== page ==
I have some theories. First, I have been pursuing an idealized life for a LONG TIME, and the ideal has never materialized. In this way, I resemble “Susan” from the above-mentioned article, who was raised to believe she had the potential to do anything; this is very much my mindset. In Susan’s case she worked very hard from achievement to achievement, but somehow found that she lived in a perpetual state of being dissatisfied with the temporary present in favor of a presumably more complete and satisfying future. I am kind of in the same place, though this is also the year I made a big push to start closing long-time projects with my 2024 goals and travel to Taiwan to re-engage my cultural background. I think I’ve put myself under more stress than I realized, and my motivation to plan in any systematic manner completely collapsed. Since June, I’ve been living a day-to-day existence without any sort of planning beyond, “do one useful work or chore every day”. That is all the discipline I’ve been able to muster, and surprisingly I think dropping all expectations of how hard I should work seems to have helped me recalibrate my expectations of work more realistically. I have a much better attitude regarding how long a work- or home-related chore takes, and I am much more forgiving of myself when I want to work on a project that is not part of the “life plan” or “work plan”. That feeling of being beholden to a plan, even one of my own devising, was very oppressive.
So while I have not done a lot of work for the past eight weeks, I have made a lot of progress on improving my home environment so it doesn’t feel like a burden. My house has not felt very conducive to creativity because of its levels of clutter, and this may have been a major contributor to my ill mood. I’m now feeling much better; hopefully this good feeling will help me ease back into a more productive mode.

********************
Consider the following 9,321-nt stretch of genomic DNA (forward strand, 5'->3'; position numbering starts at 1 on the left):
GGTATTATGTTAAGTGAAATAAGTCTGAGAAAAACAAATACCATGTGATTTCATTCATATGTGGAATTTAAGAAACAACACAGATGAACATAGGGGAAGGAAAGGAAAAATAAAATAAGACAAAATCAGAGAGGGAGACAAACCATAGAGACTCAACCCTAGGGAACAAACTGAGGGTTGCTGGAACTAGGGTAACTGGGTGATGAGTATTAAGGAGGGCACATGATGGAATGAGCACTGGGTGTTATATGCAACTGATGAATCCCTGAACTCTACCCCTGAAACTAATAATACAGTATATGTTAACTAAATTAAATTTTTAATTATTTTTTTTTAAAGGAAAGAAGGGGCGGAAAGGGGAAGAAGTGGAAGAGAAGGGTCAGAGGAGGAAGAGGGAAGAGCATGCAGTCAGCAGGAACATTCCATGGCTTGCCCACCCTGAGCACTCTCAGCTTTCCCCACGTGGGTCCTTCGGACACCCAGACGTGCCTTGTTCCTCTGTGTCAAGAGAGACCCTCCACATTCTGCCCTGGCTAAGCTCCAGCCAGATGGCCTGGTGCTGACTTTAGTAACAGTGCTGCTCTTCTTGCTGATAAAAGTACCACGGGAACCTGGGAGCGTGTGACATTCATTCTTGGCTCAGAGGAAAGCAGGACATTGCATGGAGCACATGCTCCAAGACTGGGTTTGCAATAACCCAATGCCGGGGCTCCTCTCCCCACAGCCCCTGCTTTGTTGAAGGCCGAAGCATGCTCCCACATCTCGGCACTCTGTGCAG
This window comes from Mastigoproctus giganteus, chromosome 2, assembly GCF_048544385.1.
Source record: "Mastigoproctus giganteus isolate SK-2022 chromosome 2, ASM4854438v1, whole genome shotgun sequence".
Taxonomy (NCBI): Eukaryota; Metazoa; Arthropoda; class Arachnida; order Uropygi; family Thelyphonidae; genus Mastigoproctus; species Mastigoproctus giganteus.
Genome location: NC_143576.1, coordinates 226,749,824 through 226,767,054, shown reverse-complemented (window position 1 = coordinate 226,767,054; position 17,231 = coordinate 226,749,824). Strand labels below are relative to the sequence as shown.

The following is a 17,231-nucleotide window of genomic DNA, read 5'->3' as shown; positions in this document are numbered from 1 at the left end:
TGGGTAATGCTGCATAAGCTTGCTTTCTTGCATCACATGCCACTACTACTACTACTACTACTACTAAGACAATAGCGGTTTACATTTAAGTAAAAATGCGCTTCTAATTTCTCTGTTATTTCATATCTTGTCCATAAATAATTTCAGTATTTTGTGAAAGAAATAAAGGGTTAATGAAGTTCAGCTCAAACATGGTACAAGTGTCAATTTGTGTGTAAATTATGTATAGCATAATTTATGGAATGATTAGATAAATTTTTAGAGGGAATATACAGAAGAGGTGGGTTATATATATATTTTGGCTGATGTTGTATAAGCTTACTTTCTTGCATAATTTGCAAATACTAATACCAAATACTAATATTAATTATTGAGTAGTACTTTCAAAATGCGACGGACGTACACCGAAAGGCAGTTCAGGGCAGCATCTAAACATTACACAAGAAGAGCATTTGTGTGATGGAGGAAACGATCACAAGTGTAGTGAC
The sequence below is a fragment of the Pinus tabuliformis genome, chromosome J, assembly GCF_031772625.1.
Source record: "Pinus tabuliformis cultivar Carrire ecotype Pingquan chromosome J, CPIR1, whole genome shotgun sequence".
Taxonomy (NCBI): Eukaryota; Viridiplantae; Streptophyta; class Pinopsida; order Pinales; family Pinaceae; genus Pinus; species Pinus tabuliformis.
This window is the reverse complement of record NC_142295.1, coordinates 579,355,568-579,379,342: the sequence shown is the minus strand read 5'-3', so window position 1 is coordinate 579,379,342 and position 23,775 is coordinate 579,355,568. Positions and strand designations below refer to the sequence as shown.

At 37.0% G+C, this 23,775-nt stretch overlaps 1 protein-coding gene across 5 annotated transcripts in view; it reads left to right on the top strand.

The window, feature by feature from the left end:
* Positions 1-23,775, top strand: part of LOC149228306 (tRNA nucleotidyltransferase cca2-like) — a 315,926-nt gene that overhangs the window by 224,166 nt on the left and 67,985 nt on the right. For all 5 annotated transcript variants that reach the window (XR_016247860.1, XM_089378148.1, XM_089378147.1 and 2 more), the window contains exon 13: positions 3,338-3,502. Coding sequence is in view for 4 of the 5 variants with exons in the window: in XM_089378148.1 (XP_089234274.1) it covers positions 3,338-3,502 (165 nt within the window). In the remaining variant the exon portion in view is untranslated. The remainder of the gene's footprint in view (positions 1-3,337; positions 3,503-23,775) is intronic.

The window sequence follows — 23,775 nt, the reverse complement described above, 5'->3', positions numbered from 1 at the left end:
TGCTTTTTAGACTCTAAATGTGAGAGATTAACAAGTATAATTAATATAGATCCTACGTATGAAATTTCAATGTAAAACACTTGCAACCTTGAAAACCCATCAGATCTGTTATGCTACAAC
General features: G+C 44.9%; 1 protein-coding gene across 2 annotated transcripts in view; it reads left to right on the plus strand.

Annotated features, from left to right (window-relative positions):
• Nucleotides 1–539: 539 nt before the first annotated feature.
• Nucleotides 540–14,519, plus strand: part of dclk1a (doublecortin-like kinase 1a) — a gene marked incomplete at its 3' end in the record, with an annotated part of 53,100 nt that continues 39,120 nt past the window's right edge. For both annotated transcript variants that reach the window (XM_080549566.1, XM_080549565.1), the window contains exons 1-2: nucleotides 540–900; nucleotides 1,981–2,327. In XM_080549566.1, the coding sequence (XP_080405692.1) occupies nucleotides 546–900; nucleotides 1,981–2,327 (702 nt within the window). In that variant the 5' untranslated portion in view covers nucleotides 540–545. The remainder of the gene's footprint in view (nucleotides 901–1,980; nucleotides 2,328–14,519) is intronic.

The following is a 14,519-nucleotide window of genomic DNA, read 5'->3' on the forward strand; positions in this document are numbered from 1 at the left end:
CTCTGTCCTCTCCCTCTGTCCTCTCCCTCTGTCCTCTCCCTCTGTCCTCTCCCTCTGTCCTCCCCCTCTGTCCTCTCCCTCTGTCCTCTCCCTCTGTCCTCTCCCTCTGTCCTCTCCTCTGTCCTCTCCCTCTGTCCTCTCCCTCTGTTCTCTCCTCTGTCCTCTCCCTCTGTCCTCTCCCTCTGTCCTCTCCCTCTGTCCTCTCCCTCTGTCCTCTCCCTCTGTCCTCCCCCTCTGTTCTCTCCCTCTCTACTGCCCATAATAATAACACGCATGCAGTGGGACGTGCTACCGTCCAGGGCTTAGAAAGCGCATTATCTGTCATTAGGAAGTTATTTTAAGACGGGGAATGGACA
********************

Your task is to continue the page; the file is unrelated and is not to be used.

COMPUTER OFFICE MOVE, CLEANUP
After putting it off for a long time, I’ve moved computer downstairs to basement, making more room upstairs in the living room so I could start painting. I cleared out and organized a lot of junk in the basement so I could even move the office into there, shredding old records and eliminating a lot of old crap. First, I had to get rid of an old scooter, then move books from the upstairs into the basement and make room for an office.
I had to shred a lot of records and take a lot of junk to Goodwill over a week, then move the standing desk computer rig into the basement.
Finally, I decluttered the living room and tried out painting samples, moved furniture around, and did the soft launch of the cafe on July 22 with the help of cousin Brian, who was in town.